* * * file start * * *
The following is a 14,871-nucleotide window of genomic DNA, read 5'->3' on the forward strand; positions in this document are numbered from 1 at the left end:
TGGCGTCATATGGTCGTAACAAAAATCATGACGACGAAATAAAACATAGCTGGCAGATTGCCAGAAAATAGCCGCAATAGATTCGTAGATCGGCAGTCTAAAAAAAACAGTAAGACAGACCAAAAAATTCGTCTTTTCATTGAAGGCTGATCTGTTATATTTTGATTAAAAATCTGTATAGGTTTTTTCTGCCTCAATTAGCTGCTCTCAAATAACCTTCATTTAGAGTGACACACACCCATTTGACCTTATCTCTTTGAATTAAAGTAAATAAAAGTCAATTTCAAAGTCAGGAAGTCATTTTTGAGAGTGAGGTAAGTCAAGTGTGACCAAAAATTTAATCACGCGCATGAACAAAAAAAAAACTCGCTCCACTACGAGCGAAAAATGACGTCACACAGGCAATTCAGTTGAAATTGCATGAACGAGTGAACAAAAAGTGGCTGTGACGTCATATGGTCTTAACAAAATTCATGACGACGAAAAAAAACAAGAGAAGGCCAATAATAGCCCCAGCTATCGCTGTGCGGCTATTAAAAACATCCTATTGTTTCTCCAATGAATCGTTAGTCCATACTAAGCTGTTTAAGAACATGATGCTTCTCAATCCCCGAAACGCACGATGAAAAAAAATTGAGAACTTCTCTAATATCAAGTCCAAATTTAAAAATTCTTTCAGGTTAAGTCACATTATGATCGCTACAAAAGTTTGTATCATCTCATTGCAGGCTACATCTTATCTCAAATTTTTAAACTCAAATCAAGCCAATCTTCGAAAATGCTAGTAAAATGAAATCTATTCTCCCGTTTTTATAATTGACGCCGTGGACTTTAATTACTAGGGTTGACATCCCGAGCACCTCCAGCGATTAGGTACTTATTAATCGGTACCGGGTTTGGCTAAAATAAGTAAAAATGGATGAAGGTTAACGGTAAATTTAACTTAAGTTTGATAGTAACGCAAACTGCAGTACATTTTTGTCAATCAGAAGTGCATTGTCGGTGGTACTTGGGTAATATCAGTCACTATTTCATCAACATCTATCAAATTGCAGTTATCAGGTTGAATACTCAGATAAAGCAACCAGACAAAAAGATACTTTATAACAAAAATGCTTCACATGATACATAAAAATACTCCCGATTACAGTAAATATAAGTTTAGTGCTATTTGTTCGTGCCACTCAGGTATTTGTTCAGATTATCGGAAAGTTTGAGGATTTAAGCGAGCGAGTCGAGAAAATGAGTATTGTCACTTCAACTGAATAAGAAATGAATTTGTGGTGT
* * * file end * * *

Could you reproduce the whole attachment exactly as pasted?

The following is a 14,871-nucleotide window of genomic DNA, read 5'->3' on the forward strand; positions in this document are numbered from 1 at the left end:
TGGCGTCATATGGTCGTAACAAAAATCATGACGACGAAATAAAACATAGCTGGCAGATTGCCAGAAAATAGCCGCAATAGATTCGTAGATCGGCAGTCTAAAAAAAACAGTAAGACAGACCAAAAAATTCGTCTTTTCATTGAAGGCTGATCTGTTATATTTTGATTAAAAATCTGTATAGGTTTTTTCTGCCTCAATTAGCTGCTCTCAAATAACCTTCATTTAGAGTGACACACACCCATTTGACCTTATCTCTTTGAATTAAAGTAAATAAAAGTCAATTTCAAAGTCAGGAAGTCATTTTTGAGAGTGAGGTAAGTCAAGTGTGACCAAAAATTTAATCACGCGCATGAACAAAAAAAAAACTCGCTCCACTACGAGCGAAAAATGACGTCACACAGGCAATTCAGTTGAAATTGCATGAACGAGTGAACAAAAAGTGGCTGTGACGTCATATGGTCTTAACAAAATTCATGACGACGAAAAAAAACAAGAGAAGGCCAATAATAGCCCCAGCTATCGCTGTGCGGCTATTAAAAACATCCTATTGTTTCTCCAATGAATCGTTAGTCCATACTAAGCTGTTTAAGAACATGATGCTTCTCAATCCCCGAAACGCACGATGAAAAAAAATTGAGAACTTCTCTAATATCAAGTCCAAATTTAAAAATTCTTTCAGGTTAAGTCACATTATGATCGCTACAAAAGTTTGTATCATCTCATTGCAGGCTACATCTTATCTCAAATTTTTAAACTCAAATCAAGCCAATCTTCGAAAATGCTAGTAAAATGAAATCTATTCTCCCGTTTTTATAATTGACGCCGTGGACTTTAATTACTAGGGTTGACATCCCGAGCACCTCCAGCGATTAGGTACTTATTAATCGGTACCGGGTTTGGCTAAAATAAGTAAAAATGGATGAAGGTTAACGGTAAATTTAACTTAAGTTTGATAGTAACGCAAACTGCAGTACATTTTTGTCAATCAGAAGTGCATTGTCGGTGGTACTTGGGTAATATCAGTCACTATTTCATCAACATCTATCAAATTGCAGTTATCAGGTTGAATACTCAGATAAAGCAACCAGACAAAAAGATACTTTATAACAAAAATGCTTCACATGATACATAAAAATACTCCCGATTACAGTAAATATAAGTTTAGTGCTATTTGTTCGTGCCACTCAGGTATTTGTTCAGATTATCGGAAAGTTTGAGGATTTAAGCGAGCGAGTCGAGAAAATGAGTATTGTCACTTCAACTGAATAAGAAATGAATTTGTGGTGT